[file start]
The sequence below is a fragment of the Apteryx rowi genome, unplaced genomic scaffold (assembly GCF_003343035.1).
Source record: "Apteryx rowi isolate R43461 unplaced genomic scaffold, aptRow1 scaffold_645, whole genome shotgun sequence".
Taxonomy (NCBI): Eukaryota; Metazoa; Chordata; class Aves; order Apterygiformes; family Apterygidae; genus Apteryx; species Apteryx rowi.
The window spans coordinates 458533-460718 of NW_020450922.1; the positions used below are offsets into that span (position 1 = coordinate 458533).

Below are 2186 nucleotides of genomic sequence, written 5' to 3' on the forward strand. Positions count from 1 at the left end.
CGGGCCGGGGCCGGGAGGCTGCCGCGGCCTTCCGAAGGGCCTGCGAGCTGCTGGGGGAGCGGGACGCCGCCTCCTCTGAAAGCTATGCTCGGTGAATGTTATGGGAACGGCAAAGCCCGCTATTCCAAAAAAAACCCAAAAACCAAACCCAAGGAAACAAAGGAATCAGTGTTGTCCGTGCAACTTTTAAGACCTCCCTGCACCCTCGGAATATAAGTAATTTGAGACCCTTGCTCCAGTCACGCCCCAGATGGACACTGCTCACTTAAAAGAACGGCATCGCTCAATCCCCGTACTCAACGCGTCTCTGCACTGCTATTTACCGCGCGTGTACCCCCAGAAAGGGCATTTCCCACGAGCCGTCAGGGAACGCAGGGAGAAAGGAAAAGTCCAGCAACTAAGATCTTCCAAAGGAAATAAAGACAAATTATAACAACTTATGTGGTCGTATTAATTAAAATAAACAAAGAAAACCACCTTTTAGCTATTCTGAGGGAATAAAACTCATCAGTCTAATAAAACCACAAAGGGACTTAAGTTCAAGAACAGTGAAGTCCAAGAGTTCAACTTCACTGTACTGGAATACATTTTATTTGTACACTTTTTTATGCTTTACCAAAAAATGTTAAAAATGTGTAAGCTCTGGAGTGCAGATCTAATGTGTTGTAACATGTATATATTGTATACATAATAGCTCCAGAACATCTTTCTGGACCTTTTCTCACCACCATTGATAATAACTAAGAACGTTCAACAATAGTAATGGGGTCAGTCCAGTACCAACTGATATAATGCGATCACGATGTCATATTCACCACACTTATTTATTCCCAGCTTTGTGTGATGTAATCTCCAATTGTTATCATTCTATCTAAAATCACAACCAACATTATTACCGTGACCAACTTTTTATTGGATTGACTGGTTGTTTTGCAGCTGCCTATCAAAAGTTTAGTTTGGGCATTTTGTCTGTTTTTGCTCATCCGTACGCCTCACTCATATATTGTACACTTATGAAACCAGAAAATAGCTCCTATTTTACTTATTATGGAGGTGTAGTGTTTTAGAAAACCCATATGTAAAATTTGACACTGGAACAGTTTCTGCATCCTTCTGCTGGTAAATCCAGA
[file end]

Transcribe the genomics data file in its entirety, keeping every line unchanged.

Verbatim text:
The sequence below is a fragment of the Apteryx rowi genome, unplaced genomic scaffold (assembly GCF_003343035.1).
Source record: "Apteryx rowi isolate R43461 unplaced genomic scaffold, aptRow1 scaffold_645, whole genome shotgun sequence".
Taxonomy (NCBI): Eukaryota; Metazoa; Chordata; class Aves; order Apterygiformes; family Apterygidae; genus Apteryx; species Apteryx rowi.
The window spans coordinates 458533-460718 of NW_020450922.1; the positions used below are offsets into that span (position 1 = coordinate 458533).

Below are 2186 nucleotides of genomic sequence, written 5' to 3' on the forward strand. Positions count from 1 at the left end.
CGGGCCGGGGCCGGGAGGCTGCCGCGGCCTTCCGAAGGGCCTGCGAGCTGCTGGGGGAGCGGGACGCCGCCTCCTCTGAAAGCTATGCTCGGTGAATGTTATGGGAACGGCAAAGCCCGCTATTCCAAAAAAAACCCAAAAACCAAACCCAAGGAAACAAAGGAATCAGTGTTGTCCGTGCAACTTTTAAGACCTCCCTGCACCCTCGGAATATAAGTAATTTGAGACCCTTGCTCCAGTCACGCCCCAGATGGACACTGCTCACTTAAAAGAACGGCATCGCTCAATCCCCGTACTCAACGCGTCTCTGCACTGCTATTTACCGCGCGTGTACCCCCAGAAAGGGCATTTCCCACGAGCCGTCAGGGAACGCAGGGAGAAAGGAAAAGTCCAGCAACTAAGATCTTCCAAAGGAAATAAAGACAAATTATAACAACTTATGTGGTCGTATTAATTAAAATAAACAAAGAAAACCACCTTTTAGCTATTCTGAGGGAATAAAACTCATCAGTCTAATAAAACCACAAAGGGACTTAAGTTCAAGAACAGTGAAGTCCAAGAGTTCAACTTCACTGTACTGGAATACATTTTATTTGTACACTTTTTTATGCTTTACCAAAAAATGTTAAAAATGTGTAAGCTCTGGAGTGCAGATCTAATGTGTTGTAACATGTATATATTGTATACATAATAGCTCCAGAACATCTTTCTGGACCTTTTCTCACCACCATTGATAATAACTAAGAACGTTCAACAATAGTAATGGGGTCAGTCCAGTACCAACTGATATAATGCGATCACGATGTCATATTCACCACACTTATTTATTCCCAGCTTTGTGTGATGTAATCTCCAATTGTTATCATTCTATCTAAAATCACAACCAACATTATTACCGTGACCAACTTTTTATTGGATTGACTGGTTGTTTTGCAGCTGCCTATCAAAAGTTTAGTTTGGGCATTTTGTCTGTTTTTGCTCATCCGTACGCCTCACTCATATATTGTACACTTATGAAACCAGAAAATAGCTCCTATTTTACTTATTATGGAGGTGTAGTGTTTTAGAAAACCCATATGTAAAATTTGACACTGGAACAGTTTCTGCATCCTTCTGCTGGTAAATCCAGA